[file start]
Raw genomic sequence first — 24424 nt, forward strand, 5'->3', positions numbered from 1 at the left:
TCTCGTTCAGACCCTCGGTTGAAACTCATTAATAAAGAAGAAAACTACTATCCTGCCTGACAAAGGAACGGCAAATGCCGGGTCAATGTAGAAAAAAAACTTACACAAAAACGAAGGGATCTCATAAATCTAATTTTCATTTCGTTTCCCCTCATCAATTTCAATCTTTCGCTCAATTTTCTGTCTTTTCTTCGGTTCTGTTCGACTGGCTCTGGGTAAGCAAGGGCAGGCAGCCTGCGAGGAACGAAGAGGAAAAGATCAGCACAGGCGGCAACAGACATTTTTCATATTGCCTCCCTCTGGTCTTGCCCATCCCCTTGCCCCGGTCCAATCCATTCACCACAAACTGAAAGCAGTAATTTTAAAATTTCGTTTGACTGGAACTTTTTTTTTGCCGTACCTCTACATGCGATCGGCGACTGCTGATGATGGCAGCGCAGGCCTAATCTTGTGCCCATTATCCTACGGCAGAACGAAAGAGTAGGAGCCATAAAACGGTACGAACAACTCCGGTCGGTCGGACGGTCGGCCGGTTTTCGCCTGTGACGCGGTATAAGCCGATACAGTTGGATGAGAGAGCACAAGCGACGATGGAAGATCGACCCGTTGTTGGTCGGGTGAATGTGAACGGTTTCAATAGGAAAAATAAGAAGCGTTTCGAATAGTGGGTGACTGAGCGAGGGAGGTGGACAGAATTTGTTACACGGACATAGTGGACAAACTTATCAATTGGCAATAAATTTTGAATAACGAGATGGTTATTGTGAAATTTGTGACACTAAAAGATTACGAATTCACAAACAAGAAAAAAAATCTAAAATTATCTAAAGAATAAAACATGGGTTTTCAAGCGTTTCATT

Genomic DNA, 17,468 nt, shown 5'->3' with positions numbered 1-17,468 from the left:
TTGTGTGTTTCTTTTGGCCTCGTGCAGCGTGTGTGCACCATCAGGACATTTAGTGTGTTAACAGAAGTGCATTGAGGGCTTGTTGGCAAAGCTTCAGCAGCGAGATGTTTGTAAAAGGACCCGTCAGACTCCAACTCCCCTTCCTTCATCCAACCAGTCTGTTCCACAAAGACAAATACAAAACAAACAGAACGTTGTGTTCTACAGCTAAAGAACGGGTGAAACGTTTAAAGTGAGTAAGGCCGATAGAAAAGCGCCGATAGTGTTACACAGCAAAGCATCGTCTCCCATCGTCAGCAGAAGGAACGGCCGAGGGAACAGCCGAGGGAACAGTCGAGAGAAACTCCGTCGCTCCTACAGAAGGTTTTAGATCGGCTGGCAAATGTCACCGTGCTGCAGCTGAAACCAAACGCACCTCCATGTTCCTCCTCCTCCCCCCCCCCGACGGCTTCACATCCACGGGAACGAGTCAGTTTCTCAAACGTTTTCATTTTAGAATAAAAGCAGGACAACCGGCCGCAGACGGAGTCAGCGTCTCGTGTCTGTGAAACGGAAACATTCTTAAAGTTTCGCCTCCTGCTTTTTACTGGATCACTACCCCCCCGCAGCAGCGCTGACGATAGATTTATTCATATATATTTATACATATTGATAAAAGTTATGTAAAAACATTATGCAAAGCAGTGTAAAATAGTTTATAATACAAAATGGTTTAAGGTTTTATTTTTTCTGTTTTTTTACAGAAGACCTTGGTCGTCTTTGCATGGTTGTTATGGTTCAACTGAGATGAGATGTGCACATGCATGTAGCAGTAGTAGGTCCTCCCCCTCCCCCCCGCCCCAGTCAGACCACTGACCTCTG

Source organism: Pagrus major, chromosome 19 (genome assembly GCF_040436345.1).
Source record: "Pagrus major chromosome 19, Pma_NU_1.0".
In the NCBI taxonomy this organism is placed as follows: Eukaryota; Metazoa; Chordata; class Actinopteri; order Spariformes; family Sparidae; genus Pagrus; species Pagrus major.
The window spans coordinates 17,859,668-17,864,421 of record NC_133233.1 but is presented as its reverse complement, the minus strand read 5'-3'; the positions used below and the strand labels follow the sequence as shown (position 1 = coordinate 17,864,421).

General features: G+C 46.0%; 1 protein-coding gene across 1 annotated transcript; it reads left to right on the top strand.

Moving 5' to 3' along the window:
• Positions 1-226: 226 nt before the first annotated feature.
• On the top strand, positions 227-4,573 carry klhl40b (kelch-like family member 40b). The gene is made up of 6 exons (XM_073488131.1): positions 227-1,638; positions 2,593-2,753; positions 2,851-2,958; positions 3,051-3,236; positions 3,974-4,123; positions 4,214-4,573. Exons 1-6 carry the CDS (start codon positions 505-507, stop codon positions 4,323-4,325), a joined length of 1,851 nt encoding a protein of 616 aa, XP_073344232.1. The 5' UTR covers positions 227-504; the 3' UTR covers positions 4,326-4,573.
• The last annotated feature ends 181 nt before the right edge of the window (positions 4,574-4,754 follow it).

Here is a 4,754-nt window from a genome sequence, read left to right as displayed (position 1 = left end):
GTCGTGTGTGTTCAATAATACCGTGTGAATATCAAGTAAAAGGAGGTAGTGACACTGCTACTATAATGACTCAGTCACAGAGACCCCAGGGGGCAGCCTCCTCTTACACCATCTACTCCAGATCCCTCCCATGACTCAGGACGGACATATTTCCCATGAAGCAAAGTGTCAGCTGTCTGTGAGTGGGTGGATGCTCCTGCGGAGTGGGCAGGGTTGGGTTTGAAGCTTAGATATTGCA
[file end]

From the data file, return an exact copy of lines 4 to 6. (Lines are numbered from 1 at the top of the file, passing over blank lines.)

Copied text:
TTGTGTGTTTCTTTTGGCCTCGTGCAGCGTGTGTGCACCATCAGGACATTTAGTGTGTTAACAGAAGTGCATTGAGGGCTTGTTGGCAAAGCTTCAGCAGCGAGATGTTTGTAAAAGGACCCGTCAGACTCCAACTCCCCTTCCTTCATCCAACCAGTCTGTTCCACAAAGACAAATACAAAACAAACAGAACGTTGTGTTCTACAGCTAAAGAACGGGTGAAACGTTTAAAGTGAGTAAGGCCGATAGAAAAGCGCCGATAGTGTTACACAGCAAAGCATCGTCTCCCATCGTCAGCAGAAGGAACGGCCGAGGGAACAGCCGAGGGAACAGTCGAGAGAAACTCCGTCGCTCCTACAGAAGGTTTTAGATCGGCTGGCAAATGTCACCGTGCTGCAGCTGAAACCAAACGCACCTCCATGTTCCTCCTCCTCCCCCCCCCCGACGGCTTCACATCCACGGGAACGAGTCAGTTTCTCAAACGTTTTCATTTTAGAATAAAAGCAGGACAACCGGCCGCAGACGGAGTCAGCGTCTCGTGTCTGTGAAACGGAAACATTCTTAAAGTTTCGCCTCCTGCTTTTTACTGGATCACTACCCCCCCGCAGCAGCGCTGACGATAGATTTATTCATATATATTTATACATATTGATAAAAGTTATGTAAAAACATTATGCAAAGCAGTGTAAAATAGTTTATAATACAAAATGGTTTAAGGTTTTATTTTTTCTGTTTTTTTACAGAAGACCTTGGTCGTCTTTGCATGGTTGTTATGGTTCAACTGAGATGAGATGTGCACATGCATGTAGCAGTAGTAGGTCCTCCCCCTCCCCCCCGCCCCAGTCAGACCACTGACCTCTG

Source organism: Pagrus major, chromosome 19 (genome assembly GCF_040436345.1).
Source record: "Pagrus major chromosome 19, Pma_NU_1.0".